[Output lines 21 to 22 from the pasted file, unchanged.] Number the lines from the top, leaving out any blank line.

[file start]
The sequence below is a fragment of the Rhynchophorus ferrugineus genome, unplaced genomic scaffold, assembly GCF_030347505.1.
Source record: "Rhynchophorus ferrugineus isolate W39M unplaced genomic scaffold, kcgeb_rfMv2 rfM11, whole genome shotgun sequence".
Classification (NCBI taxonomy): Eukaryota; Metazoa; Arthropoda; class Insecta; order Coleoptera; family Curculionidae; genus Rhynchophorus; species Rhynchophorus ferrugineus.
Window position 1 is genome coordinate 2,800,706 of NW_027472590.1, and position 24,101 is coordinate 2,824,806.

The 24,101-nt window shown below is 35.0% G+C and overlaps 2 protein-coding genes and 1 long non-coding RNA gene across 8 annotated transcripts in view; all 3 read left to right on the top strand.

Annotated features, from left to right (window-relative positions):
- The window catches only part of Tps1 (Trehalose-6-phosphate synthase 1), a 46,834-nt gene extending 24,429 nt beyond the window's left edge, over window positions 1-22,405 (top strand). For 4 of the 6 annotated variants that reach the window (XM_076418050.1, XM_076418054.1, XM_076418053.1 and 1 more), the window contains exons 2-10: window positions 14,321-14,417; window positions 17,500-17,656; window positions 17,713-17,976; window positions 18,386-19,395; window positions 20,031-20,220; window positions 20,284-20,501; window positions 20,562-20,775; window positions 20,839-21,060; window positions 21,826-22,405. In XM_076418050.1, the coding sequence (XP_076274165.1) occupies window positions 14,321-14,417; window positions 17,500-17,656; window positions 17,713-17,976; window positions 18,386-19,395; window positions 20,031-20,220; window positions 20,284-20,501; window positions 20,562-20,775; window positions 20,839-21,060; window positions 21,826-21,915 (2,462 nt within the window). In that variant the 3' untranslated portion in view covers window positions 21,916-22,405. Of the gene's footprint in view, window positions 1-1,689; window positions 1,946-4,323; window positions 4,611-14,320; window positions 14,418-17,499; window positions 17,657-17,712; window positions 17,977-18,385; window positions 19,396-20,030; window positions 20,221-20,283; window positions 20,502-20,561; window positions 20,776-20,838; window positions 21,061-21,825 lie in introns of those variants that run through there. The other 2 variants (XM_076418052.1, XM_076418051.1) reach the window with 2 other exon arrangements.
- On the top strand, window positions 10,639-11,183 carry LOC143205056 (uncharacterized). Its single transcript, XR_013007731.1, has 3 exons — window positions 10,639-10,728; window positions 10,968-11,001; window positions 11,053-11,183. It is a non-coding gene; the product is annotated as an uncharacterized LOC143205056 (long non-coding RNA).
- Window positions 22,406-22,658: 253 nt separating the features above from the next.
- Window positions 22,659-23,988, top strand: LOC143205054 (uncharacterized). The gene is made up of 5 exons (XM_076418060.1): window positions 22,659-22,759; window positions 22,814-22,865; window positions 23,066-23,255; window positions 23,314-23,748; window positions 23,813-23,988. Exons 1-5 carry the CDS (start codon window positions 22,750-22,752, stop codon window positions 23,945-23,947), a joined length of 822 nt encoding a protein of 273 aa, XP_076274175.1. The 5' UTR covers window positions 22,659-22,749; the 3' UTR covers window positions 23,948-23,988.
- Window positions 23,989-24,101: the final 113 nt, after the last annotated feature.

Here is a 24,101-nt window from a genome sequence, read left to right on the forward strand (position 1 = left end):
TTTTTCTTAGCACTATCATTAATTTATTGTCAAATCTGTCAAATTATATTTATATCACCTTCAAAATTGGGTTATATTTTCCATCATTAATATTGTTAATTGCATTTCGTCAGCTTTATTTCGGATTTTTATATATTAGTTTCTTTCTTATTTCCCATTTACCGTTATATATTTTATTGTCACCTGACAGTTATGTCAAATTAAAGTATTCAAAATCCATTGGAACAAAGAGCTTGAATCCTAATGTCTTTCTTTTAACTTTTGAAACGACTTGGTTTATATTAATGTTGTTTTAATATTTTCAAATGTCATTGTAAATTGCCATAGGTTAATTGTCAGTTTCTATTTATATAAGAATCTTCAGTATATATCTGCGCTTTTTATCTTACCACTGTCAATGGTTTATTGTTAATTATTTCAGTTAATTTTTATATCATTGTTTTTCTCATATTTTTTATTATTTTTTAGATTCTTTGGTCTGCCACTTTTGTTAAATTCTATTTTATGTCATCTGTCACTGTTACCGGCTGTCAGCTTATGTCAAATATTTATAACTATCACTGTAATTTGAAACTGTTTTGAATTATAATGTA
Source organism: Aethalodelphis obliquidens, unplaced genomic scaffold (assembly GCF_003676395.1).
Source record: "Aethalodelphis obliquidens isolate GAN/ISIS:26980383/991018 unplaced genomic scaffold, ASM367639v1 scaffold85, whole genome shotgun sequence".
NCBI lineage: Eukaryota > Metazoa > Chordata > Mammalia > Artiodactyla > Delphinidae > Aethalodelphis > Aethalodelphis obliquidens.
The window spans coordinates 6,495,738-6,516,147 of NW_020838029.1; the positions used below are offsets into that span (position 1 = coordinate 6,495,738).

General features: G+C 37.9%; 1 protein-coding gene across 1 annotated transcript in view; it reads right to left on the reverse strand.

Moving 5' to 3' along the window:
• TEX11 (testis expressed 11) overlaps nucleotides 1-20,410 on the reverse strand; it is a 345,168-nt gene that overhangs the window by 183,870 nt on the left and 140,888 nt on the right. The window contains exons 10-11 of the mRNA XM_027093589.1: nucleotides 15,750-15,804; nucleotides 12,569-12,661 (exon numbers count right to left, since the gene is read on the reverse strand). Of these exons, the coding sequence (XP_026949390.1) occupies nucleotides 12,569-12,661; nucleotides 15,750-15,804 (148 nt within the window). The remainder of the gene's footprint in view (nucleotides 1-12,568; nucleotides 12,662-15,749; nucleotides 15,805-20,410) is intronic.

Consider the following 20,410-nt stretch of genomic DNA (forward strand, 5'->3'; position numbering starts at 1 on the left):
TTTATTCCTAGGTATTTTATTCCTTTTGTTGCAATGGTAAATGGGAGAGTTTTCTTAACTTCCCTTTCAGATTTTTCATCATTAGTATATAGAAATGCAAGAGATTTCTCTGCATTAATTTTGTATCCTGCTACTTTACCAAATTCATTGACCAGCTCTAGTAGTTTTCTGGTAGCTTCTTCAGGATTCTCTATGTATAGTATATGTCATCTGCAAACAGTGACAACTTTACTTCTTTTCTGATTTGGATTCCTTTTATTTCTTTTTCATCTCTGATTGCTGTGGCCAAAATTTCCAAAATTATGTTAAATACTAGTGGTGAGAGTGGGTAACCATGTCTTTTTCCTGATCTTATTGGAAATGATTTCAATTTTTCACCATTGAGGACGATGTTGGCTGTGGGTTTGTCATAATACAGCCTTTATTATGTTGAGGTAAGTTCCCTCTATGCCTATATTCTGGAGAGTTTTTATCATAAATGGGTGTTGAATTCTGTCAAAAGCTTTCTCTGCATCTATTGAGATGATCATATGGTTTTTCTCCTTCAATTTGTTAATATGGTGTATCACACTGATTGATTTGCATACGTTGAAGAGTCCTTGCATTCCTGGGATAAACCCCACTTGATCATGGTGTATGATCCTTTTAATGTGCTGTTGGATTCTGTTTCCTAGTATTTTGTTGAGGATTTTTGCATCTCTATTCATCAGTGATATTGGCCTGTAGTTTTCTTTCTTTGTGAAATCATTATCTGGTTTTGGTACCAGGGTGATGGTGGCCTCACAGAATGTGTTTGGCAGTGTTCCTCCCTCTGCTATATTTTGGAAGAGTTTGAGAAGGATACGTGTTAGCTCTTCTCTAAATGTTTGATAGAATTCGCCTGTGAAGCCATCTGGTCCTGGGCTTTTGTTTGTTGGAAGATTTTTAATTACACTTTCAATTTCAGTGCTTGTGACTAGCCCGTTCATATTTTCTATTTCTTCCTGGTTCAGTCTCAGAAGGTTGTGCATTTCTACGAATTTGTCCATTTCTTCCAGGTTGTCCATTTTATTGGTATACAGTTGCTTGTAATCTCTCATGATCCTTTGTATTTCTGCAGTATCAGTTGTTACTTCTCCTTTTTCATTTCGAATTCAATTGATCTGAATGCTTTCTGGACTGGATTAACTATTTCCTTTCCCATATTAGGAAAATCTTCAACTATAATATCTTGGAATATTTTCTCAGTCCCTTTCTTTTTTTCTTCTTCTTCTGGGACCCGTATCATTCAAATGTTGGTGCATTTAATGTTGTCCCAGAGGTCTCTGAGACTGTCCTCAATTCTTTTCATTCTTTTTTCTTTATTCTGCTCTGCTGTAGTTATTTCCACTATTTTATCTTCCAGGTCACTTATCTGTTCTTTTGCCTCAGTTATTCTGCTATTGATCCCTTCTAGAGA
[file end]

Consider the following 20,410-nt stretch of genomic DNA (forward strand, 5'->3'; position numbering starts at 1 on the left):
TTTATTCCTAGGTATTTTATTCCTTTTGTTGCAATGGTAAATGGGAGAGTTTTCTTAACTTCCCTTTCAGATTTTTCATCATTAGTATATAGAAATGCAAGAGATTTCTCTGCATTAATTTTGTATCCTGCTACTTTACCAAATTCATTGACCAGCTCTAGTAGTTTTCTGGTAGCTTCTTCAGGATTCTCTATGTATAGTATATGTCATCTGCAAACAGTGACAACTTTACTTCTTTTCTGATTTGGATTCCTTTTATTTCTTTTTCATCTCTGATTGCTGTGGCCAAAATTTCCAAAATTATGTTAAATACTAGTGGTGAGAGTGGGTAACCATGTCTTTTTCCTGATCTTATTGGAAATGATTTCAATTTTTCACCATTGAGGACGATGTTGGCTGTGGGTTTGTCATAATACAGCCTTTATTATGTTGAGGTAAGTTCCCTCTATGCCTATATTCTGGAGAGTTTTTATCATAAATGGGTGTTGAATTCTGTCAAAAGCTTTCTCTGCATCTATTGAGATGATCATATGGTTTTTCTCCTTCAATTTGTTAATATGGTGTATCACACTGATTGATTTGCATACGTTGAAGAGTCCTTGCATTCCTGGGATAAACCCCACTTGATCATGGTGTATGATCCTTTTAATGTGCTGTTGGATTCTGTTTCCTAGTATTTTGTTGAGGATTTTTGCATCTCTATTCATCAGTGATATTGGCCTGTAGTTTTCTTTCTTTGTGAAATCATTATCTGGTTTTGGTACCAGGGTGATGGTGGCCTCACAGAATGTGTTTGGCAGTGTTCCTCCCTCTGCTATATTTTGGAAGAGTTTGAGAAGGATACGTGTTAGCTCTTCTCTAAATGTTTGATAGAATTCGCCTGTGAAGCCATCTGGTCCTGGGCTTTTGTTTGTTGGAAGATTTTTAATTACACTTTCAATTTCAGTGCTTGTGACTAGCCCGTTCATATTTTCTATTTCTTCCTGGTTCAGTCTCAGAAGGTTGTGCATTTCTACGAATTTGTCCATTTCTTCCAGGTTGTCCATTTTATTGGTATACAGTTGCTTGTAATCTCTCATGATCCTTTGTATTTCTGCAGTATCAGTTGTTACTTCTCCTTTTTCATTTCGAATTCAATTGATCTGAATGCTTTCTGGACTGGATTAACTATTTCCTTTCCCATATTAGGAAAATCTTCAACTATAATATCTTGGAATATTTTCTCAGTCCCTTTCTTTTTTTCTTCTTCTTCTGGGACCCGTATCATTCAAATGTTGGTGCATTTAATGTTGTCCCAGAGGTCTCTGAGACTGTCCTCAATTCTTTTCATTCTTTTTTCTTTATTCTGCTCTGCTGTAGTTATTTCCACTATTTTATCTTCCAGGTCACTTATCTGTTCTTTTGCCTCAGTTATTCTGCTATTGATCCCTTCTAGAGA